“Sneaky” Tax Rise for Property Investors

AccountingWeb has an article warning of a change to UK tax that could affect Property Investors.

The government has introduced a change to how tax is applied to the profit made from selling properties in the UK. Before this change, when you sold a property and made a profit, you paid a tax known as Capital Gains Tax (CGT). Now, for some sales, you might have to pay income tax or corporation tax instead.

Why does this matter? The percentage of tax you pay can be higher with income tax or corporation tax compared to CGT. For instance:

  • If you sold a commercial property and made a profit, you used to pay 10% (basic rate) or 20% (higher rate) with CGT. For residential properties, it was 18% or 28%.
  • Now, if that profit is considered as income, you could be paying 20%, 40%, or even 45%. If you’re self-employed, you might also have to pay an additional National Insurance tax of 9% or 2%.

Companies, on the other hand, always pay a 20% corporation tax. They have some benefits, like the indexation allowance, which reduces the amount of profit that gets taxed.

So, when does this new tax apply? If you’ve sold a property after 5th July 2016, this new tax rule could apply if:

  • You bought the land or property mainly to sell it later for a profit.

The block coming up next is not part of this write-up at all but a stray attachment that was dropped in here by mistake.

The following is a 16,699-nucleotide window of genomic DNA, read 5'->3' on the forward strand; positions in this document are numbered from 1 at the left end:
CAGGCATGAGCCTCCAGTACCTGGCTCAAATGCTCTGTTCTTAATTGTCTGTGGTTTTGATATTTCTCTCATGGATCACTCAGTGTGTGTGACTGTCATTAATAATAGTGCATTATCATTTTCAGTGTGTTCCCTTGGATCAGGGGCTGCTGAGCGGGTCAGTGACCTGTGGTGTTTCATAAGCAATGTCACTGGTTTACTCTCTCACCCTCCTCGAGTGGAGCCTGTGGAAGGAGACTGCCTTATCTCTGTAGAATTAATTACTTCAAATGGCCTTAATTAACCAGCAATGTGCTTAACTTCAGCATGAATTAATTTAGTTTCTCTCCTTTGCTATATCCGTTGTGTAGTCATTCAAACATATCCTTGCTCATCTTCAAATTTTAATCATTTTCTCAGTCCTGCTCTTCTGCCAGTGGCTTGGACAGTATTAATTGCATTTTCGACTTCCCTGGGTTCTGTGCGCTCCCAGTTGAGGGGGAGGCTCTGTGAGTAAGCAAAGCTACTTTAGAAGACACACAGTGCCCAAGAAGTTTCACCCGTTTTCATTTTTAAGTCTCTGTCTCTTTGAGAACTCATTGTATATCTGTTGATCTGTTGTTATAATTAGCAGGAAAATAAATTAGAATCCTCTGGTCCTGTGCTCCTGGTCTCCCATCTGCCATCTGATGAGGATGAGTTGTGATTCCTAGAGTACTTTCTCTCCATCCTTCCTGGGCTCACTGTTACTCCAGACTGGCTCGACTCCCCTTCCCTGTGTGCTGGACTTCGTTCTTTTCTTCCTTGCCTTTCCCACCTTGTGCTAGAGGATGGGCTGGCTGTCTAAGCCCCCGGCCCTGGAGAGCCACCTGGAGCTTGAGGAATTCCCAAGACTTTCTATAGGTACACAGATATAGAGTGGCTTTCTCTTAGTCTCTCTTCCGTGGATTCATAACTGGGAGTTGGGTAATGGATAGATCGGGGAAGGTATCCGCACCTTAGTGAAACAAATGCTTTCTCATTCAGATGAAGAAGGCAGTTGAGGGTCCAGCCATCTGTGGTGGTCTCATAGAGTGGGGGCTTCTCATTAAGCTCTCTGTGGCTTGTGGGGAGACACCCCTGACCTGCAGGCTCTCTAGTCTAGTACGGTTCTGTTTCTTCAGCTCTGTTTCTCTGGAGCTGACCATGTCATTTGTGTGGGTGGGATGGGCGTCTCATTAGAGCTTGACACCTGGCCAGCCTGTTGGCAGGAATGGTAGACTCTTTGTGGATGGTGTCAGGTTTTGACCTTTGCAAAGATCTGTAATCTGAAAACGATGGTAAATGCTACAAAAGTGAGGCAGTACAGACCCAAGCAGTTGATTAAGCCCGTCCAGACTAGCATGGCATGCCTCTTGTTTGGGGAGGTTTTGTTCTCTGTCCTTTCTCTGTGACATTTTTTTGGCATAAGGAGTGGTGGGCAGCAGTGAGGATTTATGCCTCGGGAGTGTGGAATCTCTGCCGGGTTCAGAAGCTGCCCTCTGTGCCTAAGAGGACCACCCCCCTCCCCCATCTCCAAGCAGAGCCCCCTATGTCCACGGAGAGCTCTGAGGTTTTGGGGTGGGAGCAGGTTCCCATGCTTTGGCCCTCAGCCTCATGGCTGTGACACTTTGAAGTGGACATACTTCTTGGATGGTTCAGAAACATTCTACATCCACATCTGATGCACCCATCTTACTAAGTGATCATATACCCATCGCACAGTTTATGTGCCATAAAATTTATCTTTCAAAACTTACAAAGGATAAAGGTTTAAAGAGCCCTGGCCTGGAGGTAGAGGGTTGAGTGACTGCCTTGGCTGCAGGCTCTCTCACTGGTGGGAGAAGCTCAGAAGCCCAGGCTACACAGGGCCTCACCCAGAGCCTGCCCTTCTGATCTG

• If the property gets its value from the land it’s on, and you bought it to sell later for a profit.
  • You’re holding onto the property as a ‘trading stock’ (like goods you plan to sell in a business).
  • You bought land, developed it (like built houses on it), with the main intention of selling it for profit later on.

However, if you’re a property developer, you probably already consider the profit from property sales as income. So, you’re not really affected by this change. But if you’re someone who buys properties, waits for the property market to go up, and then sells them, this change can affect you. Landlords, who buy properties to rent out and sell later, might also be affected. It’s going to be challenging for landlords to prove they didn’t buy a property mainly to sell it later for a profit.

Surprise! This new tax rule was added unexpectedly. Initially, the article’s author couldn’t find a reason for the change. But later, it was discovered that the rule was introduced to prevent offshore companies from avoiding UK taxes. Interestingly, the rule doesn’t only target offshore companies; it affects UK-based property investors too.

Confusion Alert! There isn’t any guidance yet from the UK tax department (HMRC) on how these rules will be applied, especially for deciding if a taxpayer falls under the mentioned conditions.

No Sneaky Business You might be thinking, “Why not just transfer the property to someone I know, like a friend or family member, to avoid this tax?” Unfortunately, the new rules have thought of that. They can apply the tax to the original property owner, anyone closely connected to them at the time of selling, or anyone involved in arrangements trying to get profit from the property indirectly.

A Silver Lining There’s one exemption. If you’re selling a property you live in (your main residence), and it’s exempt from the usual CGT, this new rule doesn’t affect you.

In a nutshell: If you’re planning to sell a property in the UK, you need to be aware of these new tax rules, as they might increase the amount of tax you owe.